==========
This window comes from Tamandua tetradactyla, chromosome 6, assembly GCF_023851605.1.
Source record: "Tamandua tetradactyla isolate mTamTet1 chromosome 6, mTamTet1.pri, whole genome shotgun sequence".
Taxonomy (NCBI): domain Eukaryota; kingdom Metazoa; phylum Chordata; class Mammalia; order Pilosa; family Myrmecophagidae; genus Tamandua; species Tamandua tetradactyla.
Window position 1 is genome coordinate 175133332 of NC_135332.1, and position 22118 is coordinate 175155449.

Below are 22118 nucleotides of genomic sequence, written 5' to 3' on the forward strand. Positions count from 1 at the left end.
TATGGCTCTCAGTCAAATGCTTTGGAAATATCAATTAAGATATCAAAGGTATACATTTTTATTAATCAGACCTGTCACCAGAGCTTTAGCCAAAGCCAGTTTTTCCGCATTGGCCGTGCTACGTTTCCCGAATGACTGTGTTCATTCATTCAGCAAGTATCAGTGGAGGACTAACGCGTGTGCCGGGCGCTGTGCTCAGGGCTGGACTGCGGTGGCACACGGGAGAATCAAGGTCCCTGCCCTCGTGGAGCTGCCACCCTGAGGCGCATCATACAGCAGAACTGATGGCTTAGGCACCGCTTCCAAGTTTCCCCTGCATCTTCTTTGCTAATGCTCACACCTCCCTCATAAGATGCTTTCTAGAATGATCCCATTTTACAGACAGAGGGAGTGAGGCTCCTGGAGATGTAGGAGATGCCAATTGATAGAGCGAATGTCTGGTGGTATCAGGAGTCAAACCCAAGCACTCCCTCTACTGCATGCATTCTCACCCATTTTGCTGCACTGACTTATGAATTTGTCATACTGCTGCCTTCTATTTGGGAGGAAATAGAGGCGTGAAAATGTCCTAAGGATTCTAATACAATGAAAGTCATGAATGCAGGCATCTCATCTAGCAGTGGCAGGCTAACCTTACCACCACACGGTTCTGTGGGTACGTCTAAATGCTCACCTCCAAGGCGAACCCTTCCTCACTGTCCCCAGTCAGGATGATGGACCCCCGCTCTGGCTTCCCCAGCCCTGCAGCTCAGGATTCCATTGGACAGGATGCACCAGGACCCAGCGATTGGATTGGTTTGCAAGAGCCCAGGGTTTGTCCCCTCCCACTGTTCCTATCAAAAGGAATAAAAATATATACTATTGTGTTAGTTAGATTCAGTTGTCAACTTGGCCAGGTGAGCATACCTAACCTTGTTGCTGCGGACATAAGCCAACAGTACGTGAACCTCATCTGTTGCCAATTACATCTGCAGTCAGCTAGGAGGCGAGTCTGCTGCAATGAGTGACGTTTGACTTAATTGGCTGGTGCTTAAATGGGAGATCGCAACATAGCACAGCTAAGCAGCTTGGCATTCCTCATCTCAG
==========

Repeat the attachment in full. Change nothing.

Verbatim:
This window comes from Tamandua tetradactyla, chromosome 6, assembly GCF_023851605.1.
Source record: "Tamandua tetradactyla isolate mTamTet1 chromosome 6, mTamTet1.pri, whole genome shotgun sequence".
Taxonomy (NCBI): domain Eukaryota; kingdom Metazoa; phylum Chordata; class Mammalia; order Pilosa; family Myrmecophagidae; genus Tamandua; species Tamandua tetradactyla.
Window position 1 is genome coordinate 175133332 of NC_135332.1, and position 22118 is coordinate 175155449.

Below are 22118 nucleotides of genomic sequence, written 5' to 3' on the forward strand. Positions count from 1 at the left end.
TATGGCTCTCAGTCAAATGCTTTGGAAATATCAATTAAGATATCAAAGGTATACATTTTTATTAATCAGACCTGTCACCAGAGCTTTAGCCAAAGCCAGTTTTTCCGCATTGGCCGTGCTACGTTTCCCGAATGACTGTGTTCATTCATTCAGCAAGTATCAGTGGAGGACTAACGCGTGTGCCGGGCGCTGTGCTCAGGGCTGGACTGCGGTGGCACACGGGAGAATCAAGGTCCCTGCCCTCGTGGAGCTGCCACCCTGAGGCGCATCATACAGCAGAACTGATGGCTTAGGCACCGCTTCCAAGTTTCCCCTGCATCTTCTTTGCTAATGCTCACACCTCCCTCATAAGATGCTTTCTAGAATGATCCCATTTTACAGACAGAGGGAGTGAGGCTCCTGGAGATGTAGGAGATGCCAATTGATAGAGCGAATGTCTGGTGGTATCAGGAGTCAAACCCAAGCACTCCCTCTACTGCATGCATTCTCACCCATTTTGCTGCACTGACTTATGAATTTGTCATACTGCTGCCTTCTATTTGGGAGGAAATAGAGGCGTGAAAATGTCCTAAGGATTCTAATACAATGAAAGTCATGAATGCAGGCATCTCATCTAGCAGTGGCAGGCTAACCTTACCACCACACGGTTCTGTGGGTACGTCTAAATGCTCACCTCCAAGGCGAACCCTTCCTCACTGTCCCCAGTCAGGATGATGGACCCCCGCTCTGGCTTCCCCAGCCCTGCAGCTCAGGATTCCATTGGACAGGATGCACCAGGACCCAGCGATTGGATTGGTTTGCAAGAGCCCAGGGTTTGTCCCCTCCCACTGTTCCTATCAAAAGGAATAAAAATATATACTATTGTGTTAGTTAGATTCAGTTGTCAACTTGGCCAGGTGAGCATACCTAACCTTGTTGCTGCGGACATAAGCCAACAGTACGTGAACCTCATCTGTTGCCAATTACATCTGCAGTCAGCTAGGAGGCGAGTCTGCTGCAATGAGTGACGTTTGACTTAATTGGCTGGTGCTTAAATGGGAGATCGCAACATAGCACAGCTAAGCAGCTTGGCATTCCTCATCTCAG